Yeah, but It’s a Dry Heat

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 Q Is the Iraqi government and the Iraqi parliament taking the month of August off?

MR. SNOW: Probably, yes. Just not —

Q They’re taking the entire month of August off, before the September deadline?

MR. SNOW: It looks like they may, yes. Just like the U.S. Congress is.

Q Have you tried to talk them out of that?

MR. SNOW: You know, it’s 130 degrees in Baghdad in August, I’ll pass on your recommendation.

Q Well, Tony, Tony, I’m sorry, that’s — you know — I mean, there are a lot of things that happen by September and it’s 130 degrees for the U.S. military also on the ground —

MR. SNOW: You know, that’s a good point. And it’s 130 degrees for the Iraqi military. The Iraqis, you know, I’ll let them — my understanding is that at this juncture they’re going to take August off, but, you know, they may change their minds.

Q But have you tried to convince them not to?. Does the U.S. government pressure them not to, because then the September deadline —

MR. SNOW: Again, I’m not going to — you know, I’m just not — I’m not getting into the — the Iraqis understand the importance. It’s not a September deadline, it’s a September report. I think it’s very important, in an age where everybody wants to create a sense of, sort of, finishing up on a deadline — it’s a report, it is not a deadline. It is a report that will, in fact, measure progress —

Q It’s a pretty important report —

MR. SNOW: It is a very — it’s a very important —

Q (Inaudible.) I mean, a month they’re not working.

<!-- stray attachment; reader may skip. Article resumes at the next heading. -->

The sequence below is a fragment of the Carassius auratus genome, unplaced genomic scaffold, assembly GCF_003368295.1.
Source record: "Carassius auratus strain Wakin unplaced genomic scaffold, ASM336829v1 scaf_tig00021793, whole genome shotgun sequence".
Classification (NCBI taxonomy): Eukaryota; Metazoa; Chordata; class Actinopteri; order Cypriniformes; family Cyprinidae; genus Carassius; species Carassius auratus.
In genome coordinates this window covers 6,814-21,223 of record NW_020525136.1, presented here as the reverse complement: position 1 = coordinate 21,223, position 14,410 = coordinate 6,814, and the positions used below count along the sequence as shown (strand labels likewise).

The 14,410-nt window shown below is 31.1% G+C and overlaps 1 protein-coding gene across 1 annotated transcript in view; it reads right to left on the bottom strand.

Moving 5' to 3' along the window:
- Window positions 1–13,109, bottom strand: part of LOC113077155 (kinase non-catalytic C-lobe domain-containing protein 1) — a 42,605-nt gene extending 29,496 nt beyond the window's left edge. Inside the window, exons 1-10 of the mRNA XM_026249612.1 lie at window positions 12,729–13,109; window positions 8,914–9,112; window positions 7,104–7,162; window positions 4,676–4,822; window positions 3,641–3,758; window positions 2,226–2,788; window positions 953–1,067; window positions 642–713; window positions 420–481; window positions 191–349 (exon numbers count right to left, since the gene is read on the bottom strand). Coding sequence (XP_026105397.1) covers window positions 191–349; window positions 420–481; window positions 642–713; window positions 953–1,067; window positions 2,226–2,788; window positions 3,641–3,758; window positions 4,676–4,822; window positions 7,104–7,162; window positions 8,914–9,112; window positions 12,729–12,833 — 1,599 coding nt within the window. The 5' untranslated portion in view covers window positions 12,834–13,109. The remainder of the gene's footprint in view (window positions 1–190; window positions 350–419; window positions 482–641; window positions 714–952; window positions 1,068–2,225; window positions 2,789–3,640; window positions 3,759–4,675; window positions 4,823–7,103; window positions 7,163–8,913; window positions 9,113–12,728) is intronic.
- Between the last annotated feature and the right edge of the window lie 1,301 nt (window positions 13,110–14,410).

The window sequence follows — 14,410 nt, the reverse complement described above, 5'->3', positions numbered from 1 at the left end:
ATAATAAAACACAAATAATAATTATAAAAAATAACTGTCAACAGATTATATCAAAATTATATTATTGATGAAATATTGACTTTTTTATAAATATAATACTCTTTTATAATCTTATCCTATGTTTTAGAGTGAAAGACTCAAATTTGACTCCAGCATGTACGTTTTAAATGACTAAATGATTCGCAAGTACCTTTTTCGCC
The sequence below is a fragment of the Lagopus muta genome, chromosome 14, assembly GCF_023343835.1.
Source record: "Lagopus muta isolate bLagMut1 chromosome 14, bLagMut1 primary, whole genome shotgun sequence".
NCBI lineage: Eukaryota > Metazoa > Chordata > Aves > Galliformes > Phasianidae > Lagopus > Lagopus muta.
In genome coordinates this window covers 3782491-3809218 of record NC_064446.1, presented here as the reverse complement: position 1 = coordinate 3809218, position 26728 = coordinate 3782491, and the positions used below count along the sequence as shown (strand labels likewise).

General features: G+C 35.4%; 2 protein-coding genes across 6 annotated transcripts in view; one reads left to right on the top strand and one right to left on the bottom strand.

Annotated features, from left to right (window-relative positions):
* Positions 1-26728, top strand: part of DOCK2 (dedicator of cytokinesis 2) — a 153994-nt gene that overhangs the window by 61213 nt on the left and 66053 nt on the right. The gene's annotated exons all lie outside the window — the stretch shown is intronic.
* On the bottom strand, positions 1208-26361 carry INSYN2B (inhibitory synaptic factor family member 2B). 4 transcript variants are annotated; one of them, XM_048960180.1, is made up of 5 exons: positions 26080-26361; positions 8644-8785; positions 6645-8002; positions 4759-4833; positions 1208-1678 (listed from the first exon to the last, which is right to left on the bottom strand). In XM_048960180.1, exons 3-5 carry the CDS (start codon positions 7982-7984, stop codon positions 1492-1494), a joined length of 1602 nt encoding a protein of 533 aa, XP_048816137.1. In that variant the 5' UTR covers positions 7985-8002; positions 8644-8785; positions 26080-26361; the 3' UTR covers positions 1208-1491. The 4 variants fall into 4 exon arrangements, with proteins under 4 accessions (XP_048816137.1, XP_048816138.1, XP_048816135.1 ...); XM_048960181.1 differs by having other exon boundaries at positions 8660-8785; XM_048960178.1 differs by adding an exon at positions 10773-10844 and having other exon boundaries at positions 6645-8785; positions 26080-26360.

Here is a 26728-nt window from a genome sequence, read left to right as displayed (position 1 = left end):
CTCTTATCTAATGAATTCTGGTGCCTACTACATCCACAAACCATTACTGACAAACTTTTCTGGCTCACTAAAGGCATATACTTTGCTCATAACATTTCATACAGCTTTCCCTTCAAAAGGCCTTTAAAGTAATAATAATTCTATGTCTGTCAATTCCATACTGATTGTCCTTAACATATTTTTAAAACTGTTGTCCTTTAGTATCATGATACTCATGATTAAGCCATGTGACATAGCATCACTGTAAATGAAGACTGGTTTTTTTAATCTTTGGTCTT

MR. SNOW: Sheryl, will you let me answer Martha’s questions first? And then Helen is next, and then I’ll call on you.

Now, where were we, because —

Q We were a month off, we have —

MR. SNOW: Okay, so what you’re saying — yes —

Q — 130 degrees for the Iraqi parliament, so they need a month off, even though it’s 130 degrees for U.S. soldiers.

MR. SNOW: Well, you know, you’re assuming that nothing is going on. As I said, there are any number of things going on in Iraq. Let’s see what the parliament does during the course of this month. Let’s also see what happens, because quite often when parliaments do not meet, there are also continuing meetings on the side. And there will be progress, I’m sure, on a number of fronts.

I’m just — I’m not in a position at this point to try to gainsay what the Iraqis are doing. We are working with them and trying to help them succeed. They have a vested interest also in doing this and doing it right, and what they’ve done is they’ve set a higher bar for their legislative accomplishments than we do because they’re trying to operate on a basis not of simple majority, but consensus. It’s probably a wise thing to do at the outset of a country that has been driven by strife for so many years. It is a tough business.

But I would suggest not merely looking at the legislative accomplishments, but also, again, taking a look overall at what’s going on in terms of creating a sense of national unity, dealing with problems of sectarian strife — that certainly were rife last year, but are far less prevalent today, at least according to the trajectory mentioned in the report — and, therefore, take a comprehensive and factual look at all the aspects of what’s going on in Iraq.

From Friday’s White House press conference.

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